LEAVING HOME FOR HOME
The ‘double life’ of an expat BY Monita Pesumal
It is two weeks before I’m due to take off on annual leave. This time, I’m headed home to Sri Lanka to visit the folks. My mind is in a frenzy. And my otherwise ultra-neat apartment looks like a torpedo hit it. Even several typhoons.
There are bags everywhere – and I don’t only mean luggage. Gifts of kaftans, Arabian oud, Middle Eastern snacks and baklava fill every empty space. I make a mental note to begin packing.
Going home always fills my head and heart with mixed emotions.
For starters, there is exuberance at the thought of being able to see my friends and family.
Then there’s unwarranted stress: will I be able to complete my shopping list on time?
And there’s concern too: can I submit all my work before the deadlines so that I’m not disturbed while I am away?
Finally, at the back of my mind is another feeling: I’m not certain if it’s sorrow or merely anxiety but each time I have to leave my second home in the Gulf – whether it’s for business, a vacation or a trip home… it is always there, tugging at my heartstrings.
It’s departure day; time to leave my cosy nest. I switch off the WiFi, appliances and lights, and lock the door (and unlock it to make sure it was locked the first time).
I whisper a silent prayer as I head down in the elevator: “Please God, let my home be safe while I’m away.”
Hours later, I land. It was a redeye – I’m lacking sleep, have a splitting headache and am longing for a shower.
But none of that matters as I hug my parents at the airport in Katunayake. I’m finally home!
I feel so safe here. Sri Lankan faces and smiles are so comforting. Being in my country of birth gives me a sense of joy that words cannot justify. To use one of the most overused phrases on Instagram, my heart is full.
The first week passes slowly. There is catching up on storytelling on both sides. I eat as many Chinese rolls and as much ribbon cake as I can. Lamprais, hot butter cuttlefish and string hoppers (my favourite dishes) make it to the dining table every meal, and I relish each and every bite.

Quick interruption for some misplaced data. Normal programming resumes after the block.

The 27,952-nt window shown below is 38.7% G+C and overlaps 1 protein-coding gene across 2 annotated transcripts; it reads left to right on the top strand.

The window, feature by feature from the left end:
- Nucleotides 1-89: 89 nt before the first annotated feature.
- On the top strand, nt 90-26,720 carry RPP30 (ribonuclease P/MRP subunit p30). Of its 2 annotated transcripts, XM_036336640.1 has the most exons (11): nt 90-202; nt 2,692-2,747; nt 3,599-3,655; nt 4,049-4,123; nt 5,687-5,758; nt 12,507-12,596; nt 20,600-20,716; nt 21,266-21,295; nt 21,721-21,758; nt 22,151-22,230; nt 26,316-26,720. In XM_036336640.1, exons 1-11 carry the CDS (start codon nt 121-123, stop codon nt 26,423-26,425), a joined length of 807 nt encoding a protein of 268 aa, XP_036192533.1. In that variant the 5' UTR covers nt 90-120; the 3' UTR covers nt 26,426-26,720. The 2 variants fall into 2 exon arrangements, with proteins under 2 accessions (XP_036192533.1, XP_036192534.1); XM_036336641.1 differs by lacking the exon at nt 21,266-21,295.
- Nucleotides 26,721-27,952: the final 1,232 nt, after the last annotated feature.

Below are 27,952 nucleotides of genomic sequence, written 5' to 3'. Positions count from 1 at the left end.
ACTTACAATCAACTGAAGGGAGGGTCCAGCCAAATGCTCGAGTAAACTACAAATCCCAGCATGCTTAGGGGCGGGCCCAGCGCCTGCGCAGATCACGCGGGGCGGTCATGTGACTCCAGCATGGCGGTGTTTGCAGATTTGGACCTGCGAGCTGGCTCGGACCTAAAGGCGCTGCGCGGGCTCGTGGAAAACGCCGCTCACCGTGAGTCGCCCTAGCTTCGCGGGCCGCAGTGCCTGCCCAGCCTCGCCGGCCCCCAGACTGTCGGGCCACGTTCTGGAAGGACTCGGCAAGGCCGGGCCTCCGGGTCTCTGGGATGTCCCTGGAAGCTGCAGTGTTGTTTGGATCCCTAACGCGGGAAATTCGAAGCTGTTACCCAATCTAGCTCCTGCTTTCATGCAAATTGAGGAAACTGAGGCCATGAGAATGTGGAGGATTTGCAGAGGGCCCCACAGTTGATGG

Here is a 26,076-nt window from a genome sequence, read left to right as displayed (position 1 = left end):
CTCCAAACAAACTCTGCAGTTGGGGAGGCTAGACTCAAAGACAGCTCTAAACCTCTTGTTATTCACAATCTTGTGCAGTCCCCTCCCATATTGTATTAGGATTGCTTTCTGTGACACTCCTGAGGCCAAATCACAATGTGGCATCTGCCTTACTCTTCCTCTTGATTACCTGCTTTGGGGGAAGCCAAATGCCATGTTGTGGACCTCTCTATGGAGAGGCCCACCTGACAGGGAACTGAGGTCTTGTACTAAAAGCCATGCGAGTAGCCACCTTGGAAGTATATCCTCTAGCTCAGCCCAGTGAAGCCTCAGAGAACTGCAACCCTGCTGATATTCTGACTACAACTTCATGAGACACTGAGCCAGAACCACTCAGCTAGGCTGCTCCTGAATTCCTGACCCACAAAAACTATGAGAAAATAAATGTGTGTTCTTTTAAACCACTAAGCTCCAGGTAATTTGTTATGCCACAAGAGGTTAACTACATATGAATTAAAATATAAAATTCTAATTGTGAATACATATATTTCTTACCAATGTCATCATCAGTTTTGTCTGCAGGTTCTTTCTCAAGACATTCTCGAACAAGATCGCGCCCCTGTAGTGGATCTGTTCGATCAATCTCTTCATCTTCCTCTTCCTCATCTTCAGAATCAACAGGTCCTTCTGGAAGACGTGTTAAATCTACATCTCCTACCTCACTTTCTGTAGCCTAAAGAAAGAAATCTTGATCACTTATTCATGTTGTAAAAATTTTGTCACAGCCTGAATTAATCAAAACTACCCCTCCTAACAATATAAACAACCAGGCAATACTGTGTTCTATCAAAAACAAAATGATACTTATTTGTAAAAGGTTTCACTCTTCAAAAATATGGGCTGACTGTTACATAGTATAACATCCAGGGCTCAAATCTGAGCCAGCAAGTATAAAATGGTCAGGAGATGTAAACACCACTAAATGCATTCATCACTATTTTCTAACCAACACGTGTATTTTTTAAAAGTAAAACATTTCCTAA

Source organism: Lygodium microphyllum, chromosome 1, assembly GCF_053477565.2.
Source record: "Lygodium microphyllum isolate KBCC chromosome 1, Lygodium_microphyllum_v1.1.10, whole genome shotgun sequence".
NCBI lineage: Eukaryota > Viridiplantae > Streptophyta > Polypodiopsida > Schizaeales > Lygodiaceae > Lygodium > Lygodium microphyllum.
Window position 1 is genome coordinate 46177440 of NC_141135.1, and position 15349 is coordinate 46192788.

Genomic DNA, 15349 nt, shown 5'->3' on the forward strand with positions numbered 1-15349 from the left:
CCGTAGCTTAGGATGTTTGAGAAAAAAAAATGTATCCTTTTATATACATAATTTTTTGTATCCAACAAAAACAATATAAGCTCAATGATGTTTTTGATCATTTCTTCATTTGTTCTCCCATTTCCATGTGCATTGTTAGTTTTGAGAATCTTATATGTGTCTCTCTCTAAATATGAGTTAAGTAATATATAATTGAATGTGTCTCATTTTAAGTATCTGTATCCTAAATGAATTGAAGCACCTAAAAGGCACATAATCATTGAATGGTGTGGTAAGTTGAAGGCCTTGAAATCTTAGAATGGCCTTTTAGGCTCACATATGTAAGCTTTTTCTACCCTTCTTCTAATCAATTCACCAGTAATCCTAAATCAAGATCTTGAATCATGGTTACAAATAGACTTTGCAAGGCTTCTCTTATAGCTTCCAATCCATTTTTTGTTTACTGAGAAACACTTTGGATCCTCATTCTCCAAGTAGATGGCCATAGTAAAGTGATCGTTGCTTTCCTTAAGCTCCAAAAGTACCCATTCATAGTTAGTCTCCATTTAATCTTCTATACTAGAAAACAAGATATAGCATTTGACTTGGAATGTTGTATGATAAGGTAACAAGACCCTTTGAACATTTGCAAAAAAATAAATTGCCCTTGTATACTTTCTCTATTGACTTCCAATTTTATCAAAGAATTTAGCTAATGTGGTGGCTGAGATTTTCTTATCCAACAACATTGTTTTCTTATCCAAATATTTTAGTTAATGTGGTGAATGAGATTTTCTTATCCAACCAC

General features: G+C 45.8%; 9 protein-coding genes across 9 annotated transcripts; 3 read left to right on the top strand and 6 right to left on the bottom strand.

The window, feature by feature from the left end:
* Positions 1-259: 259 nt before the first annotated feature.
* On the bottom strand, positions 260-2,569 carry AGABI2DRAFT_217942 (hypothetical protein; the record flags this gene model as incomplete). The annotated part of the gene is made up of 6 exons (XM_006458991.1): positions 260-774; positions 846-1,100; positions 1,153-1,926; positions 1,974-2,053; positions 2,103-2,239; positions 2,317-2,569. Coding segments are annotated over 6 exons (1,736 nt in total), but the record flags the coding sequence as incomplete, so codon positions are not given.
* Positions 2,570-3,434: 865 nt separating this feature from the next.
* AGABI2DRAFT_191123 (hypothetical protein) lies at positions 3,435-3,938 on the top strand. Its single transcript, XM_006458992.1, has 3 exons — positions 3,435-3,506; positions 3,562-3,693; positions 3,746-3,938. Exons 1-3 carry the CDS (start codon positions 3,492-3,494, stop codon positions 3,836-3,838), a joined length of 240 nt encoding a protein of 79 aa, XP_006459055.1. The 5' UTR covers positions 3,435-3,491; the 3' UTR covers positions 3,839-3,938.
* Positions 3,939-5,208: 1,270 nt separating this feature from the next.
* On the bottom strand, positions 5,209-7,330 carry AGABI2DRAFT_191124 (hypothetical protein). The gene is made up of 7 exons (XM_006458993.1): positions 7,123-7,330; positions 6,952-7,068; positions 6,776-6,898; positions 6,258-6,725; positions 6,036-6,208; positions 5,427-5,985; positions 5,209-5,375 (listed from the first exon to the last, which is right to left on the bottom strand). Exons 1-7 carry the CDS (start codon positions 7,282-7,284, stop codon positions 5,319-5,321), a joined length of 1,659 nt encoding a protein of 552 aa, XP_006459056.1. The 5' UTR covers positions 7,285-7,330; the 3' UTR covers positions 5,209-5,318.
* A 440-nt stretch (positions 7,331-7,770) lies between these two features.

This week includes making calls and arranging to meet friends; and visiting all my favourite cafes, restaurants and stores, and trying to spot signs of change from my last visit.
There is a lot keeping me busy. I haven’t even thought about the Gulf or my life there this whole time.
Life is so different in this part of the world. It is simpler and people are in no rush. It’s like they have hours to kill to spend doing the things they love with the people they love. This isn’t the rat race I’m used to. I slow down and my mind slows, as my mum and I enjoy foot rubs at our favourite local spa.
It’s week two and we’re off to Kandy. “Gosh, how beautiful the route and scenery are,” I tell myself at least a dozen times along the way: “This country is divine. I’m blessed to have been born here. Every opportunity life has given me has been created from Sri Lankan soil.”
Gratitude fills my heart as we make it to the hill station. Spending a couple of nights in an upcountry resort, I couldn’t be happier. Now I really begin to feel like I’m on holiday.
But I use the high-speed WiFi to check work emails. I’m suddenly reminded that enjoying a view of the Mahaweli River isn’t my reality.
The third week is chaotic…
Where has the time flown? Am I leaving in two days? Does Aunty Priya really want to meet me today? When does the bank close? Why does my boss keep messaging me on WhatsApp?
And just like that, it’s time to head back to my ‘other life’ – where work and solitude fill my days; and the race to succeed is cutthroat and you’re told to either go big or go home. Because if you fail, there are 600 others from around the world waiting to take your place.
I land in the Gulf kingdom. It’s past 10 p.m. Other than unpacking, I have so much to put in order when I reach my flat. What’s more, it’s a working day tomorrow so I must wake up super early.
Despite my tiredness, I do a little happy dance when I get to my living room.
I’m finally home.